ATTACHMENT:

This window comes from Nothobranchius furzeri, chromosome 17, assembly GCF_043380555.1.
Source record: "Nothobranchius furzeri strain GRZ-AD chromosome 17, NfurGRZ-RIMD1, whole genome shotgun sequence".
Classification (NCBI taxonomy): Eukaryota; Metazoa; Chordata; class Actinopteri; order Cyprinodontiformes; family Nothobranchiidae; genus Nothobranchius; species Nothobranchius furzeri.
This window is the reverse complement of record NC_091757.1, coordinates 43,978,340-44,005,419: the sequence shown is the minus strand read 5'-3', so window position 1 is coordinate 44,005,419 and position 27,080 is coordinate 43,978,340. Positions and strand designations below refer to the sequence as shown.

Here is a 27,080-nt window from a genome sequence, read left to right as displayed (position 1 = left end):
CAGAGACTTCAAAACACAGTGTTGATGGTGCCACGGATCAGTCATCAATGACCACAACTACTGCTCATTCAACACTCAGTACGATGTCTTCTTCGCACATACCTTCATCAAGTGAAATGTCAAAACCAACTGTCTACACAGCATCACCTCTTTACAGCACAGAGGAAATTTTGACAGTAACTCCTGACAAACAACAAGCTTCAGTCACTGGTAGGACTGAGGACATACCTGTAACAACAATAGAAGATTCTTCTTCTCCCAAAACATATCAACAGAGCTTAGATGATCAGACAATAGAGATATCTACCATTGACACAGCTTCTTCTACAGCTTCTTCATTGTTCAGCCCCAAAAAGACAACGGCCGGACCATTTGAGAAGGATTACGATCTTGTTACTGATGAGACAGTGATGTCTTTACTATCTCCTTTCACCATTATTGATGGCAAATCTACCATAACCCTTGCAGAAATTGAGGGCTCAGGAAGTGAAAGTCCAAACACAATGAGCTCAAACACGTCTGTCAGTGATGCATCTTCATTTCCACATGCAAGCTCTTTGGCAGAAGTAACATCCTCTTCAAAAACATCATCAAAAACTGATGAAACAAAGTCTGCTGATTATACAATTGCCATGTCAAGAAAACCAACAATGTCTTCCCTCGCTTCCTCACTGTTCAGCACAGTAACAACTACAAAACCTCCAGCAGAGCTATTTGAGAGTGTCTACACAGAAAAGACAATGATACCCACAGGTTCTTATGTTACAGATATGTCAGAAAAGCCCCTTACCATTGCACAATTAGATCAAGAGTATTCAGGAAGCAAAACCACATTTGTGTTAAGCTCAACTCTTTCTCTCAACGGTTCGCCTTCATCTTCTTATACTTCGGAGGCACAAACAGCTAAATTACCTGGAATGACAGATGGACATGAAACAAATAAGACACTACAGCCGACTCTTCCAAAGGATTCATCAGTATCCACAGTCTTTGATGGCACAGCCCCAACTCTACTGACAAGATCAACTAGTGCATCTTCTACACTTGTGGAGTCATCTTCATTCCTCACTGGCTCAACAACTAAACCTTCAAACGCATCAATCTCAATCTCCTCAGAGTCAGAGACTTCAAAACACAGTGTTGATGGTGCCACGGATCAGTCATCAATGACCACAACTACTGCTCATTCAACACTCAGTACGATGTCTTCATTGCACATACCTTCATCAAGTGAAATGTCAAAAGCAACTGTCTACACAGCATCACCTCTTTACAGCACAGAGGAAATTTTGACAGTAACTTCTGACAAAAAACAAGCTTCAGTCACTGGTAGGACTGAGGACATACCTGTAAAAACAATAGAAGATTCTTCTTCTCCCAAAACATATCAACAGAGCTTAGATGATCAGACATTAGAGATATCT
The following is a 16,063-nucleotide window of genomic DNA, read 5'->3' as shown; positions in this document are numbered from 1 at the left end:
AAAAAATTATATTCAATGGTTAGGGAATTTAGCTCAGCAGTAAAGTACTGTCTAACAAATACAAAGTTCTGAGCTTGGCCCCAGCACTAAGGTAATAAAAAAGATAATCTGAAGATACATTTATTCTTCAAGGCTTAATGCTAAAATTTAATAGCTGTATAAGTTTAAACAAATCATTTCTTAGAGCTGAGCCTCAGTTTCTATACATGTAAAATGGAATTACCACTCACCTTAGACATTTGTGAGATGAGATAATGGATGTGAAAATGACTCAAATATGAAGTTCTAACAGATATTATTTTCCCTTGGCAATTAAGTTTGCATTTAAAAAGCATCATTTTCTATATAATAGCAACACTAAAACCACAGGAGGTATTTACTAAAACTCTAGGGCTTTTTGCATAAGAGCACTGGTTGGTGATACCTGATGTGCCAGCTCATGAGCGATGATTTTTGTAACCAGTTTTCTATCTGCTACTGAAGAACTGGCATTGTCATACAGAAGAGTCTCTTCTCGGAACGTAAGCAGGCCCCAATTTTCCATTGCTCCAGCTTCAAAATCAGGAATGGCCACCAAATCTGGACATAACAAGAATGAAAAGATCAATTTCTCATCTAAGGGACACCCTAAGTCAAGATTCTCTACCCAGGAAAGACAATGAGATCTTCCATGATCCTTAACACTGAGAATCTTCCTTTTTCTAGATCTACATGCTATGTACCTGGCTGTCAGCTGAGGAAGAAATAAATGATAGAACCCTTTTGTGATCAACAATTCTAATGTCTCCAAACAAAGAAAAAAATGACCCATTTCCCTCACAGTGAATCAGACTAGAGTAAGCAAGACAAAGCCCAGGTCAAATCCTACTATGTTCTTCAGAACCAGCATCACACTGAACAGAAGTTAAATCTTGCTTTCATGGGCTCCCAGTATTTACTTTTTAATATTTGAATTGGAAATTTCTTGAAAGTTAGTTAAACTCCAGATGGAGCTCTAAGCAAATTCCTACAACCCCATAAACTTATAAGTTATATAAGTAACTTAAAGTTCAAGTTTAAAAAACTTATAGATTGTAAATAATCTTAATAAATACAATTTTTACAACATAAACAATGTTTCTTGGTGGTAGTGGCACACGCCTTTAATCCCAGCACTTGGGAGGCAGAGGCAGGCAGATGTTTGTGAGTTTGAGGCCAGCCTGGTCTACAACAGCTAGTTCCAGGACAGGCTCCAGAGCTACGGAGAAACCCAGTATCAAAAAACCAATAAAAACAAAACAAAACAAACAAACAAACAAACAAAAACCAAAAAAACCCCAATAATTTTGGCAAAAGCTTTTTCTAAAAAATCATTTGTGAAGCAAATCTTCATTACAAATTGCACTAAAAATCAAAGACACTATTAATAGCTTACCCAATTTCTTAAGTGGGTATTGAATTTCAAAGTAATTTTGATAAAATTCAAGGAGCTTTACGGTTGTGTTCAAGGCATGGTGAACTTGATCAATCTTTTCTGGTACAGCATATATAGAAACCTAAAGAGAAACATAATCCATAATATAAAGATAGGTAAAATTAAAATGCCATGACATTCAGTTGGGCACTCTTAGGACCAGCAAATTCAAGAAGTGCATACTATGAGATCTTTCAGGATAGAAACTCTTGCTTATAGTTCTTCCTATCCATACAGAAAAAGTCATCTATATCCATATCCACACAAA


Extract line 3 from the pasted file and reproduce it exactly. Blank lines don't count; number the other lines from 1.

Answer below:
Classification (NCBI taxonomy): Eukaryota; Metazoa; Chordata; class Actinopteri; order Cyprinodontiformes; family Nothobranchiidae; genus Nothobranchius; species Nothobranchius furzeri.